Gary Reger is Professor of History and Classics at Trinity College in Hartford, Connecticut. His work on the ancient Greek and Roman economy began with Regionalism and Change in the Economy of Independent Delos and continues with a project, based on case studies, surveying Greco-Roman economic history, for which he received an NEH grant for 2017-2018. His other main interest is the history of human interaction with deserts broadly conceived across time and space. He has published essays on the southwestern deserts in Extrapolation and Cultural History and has in press a study of Roman reaction to the Sahara Desert.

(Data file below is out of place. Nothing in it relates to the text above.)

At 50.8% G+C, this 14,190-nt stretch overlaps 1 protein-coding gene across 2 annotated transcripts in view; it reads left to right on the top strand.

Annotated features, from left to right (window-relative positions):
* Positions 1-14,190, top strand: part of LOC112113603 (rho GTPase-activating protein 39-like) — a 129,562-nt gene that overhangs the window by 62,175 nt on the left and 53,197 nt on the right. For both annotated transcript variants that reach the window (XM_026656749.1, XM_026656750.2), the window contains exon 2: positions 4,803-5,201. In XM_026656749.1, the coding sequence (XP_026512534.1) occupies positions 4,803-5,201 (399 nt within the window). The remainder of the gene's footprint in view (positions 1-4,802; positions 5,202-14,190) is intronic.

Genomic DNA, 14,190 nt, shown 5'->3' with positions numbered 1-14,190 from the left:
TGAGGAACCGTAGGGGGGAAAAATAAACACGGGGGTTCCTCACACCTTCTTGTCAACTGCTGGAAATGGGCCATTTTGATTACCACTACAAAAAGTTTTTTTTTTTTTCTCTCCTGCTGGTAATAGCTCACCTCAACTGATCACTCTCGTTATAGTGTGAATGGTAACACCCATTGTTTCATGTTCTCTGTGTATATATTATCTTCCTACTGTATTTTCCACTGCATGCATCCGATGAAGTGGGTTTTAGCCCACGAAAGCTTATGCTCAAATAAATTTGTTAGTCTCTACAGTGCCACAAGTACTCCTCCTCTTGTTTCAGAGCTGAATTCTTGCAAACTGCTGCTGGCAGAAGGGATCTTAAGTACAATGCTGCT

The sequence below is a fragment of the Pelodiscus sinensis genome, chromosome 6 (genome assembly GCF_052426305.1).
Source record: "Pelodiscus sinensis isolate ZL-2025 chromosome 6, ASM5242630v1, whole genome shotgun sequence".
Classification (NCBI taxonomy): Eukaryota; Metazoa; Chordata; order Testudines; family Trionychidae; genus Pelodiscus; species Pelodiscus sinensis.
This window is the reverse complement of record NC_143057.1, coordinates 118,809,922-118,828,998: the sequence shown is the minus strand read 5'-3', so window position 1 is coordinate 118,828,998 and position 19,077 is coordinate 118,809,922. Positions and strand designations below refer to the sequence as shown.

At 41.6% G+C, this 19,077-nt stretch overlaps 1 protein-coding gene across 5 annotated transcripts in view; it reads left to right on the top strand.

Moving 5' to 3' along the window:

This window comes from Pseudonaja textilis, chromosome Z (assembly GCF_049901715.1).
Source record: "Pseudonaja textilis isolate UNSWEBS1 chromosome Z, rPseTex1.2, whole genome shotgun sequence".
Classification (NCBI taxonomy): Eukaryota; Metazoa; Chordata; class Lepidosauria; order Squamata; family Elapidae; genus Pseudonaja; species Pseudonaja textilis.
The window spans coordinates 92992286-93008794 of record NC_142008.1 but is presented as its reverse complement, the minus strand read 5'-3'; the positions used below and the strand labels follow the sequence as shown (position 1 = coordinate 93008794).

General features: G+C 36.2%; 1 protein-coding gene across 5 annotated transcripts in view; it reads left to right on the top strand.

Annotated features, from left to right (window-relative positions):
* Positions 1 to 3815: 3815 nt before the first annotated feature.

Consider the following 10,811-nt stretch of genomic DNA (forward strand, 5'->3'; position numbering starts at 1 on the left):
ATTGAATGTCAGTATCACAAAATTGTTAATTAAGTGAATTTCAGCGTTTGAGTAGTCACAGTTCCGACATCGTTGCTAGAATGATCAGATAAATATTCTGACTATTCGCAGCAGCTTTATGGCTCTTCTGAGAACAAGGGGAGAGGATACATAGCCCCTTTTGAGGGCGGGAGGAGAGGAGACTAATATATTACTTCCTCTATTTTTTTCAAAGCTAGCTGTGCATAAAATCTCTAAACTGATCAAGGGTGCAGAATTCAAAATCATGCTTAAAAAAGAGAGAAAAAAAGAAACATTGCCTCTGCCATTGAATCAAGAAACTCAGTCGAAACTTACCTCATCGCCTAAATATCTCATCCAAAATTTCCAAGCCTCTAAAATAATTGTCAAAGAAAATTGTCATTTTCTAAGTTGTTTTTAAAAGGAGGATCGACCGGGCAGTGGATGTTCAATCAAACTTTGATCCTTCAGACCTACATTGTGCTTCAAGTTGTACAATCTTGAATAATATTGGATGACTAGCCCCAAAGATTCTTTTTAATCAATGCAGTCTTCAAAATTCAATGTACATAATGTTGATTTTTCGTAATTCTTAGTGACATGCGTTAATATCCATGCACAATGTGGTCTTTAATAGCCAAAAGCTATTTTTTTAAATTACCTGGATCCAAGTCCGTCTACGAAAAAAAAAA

Copyright: © 2017 Gary Reger. This is an open-access article distributed under the terms of the Creative Commons Attribution 4.0 International License (CC-BY 4.0), which permits unrestricted use, distribution, and reproduction in any medium, provided the original author and source are credited. See http://creativecommons.org/licenses/by/4.0/

Articles

Indian Summer

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Japanese Tea Garden, San Francisco. Photograph by Robert Berowitz via Flickr.

Karen Tei Yamashita